Representatives from Facebook spoke to students at a tech talk hosted by Penn’s Women in Computer Science club on Feb. 20.
The talk primarily featured employees from Oculus, a virtual reality company acquired by Facebook, which emphasized the potential of virtual reality, as well as the diversity of applicants the companies are looking for. Facebook is a sponsor of WiCS, which tries to gain sponsors to help fund for outreach events in order to involve more women in computer science.
Chana Greene, a representative from the company, described the employees at Oculus as “leaders in the virtual reality space."
"We're trying to encourage an ecosystem of developers who are also building for a diverse user base," Greene added.
Greene talked about how Oculus wants to expand VR outside of the typical realm of video games into practical usages. For example, VR has applications for health, such as aiding meditations, treatment for PTSD, and helping surgeons practice challenging procedures.
“I think that's really cool that they really value different backgrounds," College sophomore Julie Baum said. "That's also really refreshing for someone who isn't spearheaded in this one thing."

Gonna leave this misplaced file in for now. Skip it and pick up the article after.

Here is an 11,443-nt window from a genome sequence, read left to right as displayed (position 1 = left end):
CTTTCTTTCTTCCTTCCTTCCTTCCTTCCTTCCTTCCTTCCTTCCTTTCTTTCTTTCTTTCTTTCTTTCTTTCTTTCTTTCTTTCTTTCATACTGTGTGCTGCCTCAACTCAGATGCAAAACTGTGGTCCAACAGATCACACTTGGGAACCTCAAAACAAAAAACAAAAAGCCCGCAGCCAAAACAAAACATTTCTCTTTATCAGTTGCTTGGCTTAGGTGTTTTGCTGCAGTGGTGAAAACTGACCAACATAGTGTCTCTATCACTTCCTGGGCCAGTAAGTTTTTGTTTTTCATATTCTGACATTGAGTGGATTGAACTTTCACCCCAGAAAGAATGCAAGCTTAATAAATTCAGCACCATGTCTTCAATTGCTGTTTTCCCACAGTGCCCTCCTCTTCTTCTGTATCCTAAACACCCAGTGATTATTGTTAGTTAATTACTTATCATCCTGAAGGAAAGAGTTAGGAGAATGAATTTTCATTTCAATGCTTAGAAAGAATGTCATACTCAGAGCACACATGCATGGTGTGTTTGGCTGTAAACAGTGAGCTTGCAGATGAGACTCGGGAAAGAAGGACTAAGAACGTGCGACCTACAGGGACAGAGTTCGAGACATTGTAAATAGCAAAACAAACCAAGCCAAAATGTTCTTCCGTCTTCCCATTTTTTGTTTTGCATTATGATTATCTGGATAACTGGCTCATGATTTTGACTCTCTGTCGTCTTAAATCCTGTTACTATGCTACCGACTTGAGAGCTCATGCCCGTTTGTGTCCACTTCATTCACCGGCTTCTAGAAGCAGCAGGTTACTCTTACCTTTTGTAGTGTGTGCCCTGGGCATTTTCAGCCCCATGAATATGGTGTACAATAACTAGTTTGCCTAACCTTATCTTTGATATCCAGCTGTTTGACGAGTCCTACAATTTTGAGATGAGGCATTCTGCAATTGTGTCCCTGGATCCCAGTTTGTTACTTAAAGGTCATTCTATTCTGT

For example, although studying kinesiology —the movement of bodies —, seems fit for a health-related career, VR tech companies also find such knowledge useful, Baum said.
Attendees of the event were not just engineering students looking for a potential career in Facebook and Oculus, but also students with a general interest in data sciences and virtual reality.
Wharton sophomore Arthur Liu said he found the talk interesting even though he is not planning on a career in tech.
“It is great to get exposure to these things especially since within Wharton, things are very concentrated in the finance area," Liu said. "It’s very good to have more diverse perspective within tech and more of these cutting edge technologies especially in the realm of data science."
While Baum said events like these are "nerve-wracking" because attendees focus on networking with the recruiters, she appreciated the genuine passion the representatives seemed to show about their work.
"It is not really like ‘oh I'm working at Facebook’ — they love learning and I think that's something lost at Penn a lot: People just want the prestige instead of the learning aspect,” Baum said. “Obviously, the more sensible way to do things is to find out what your passions are.”
All comments eligible for publication in Daily Pennsylvanian, Inc. publications.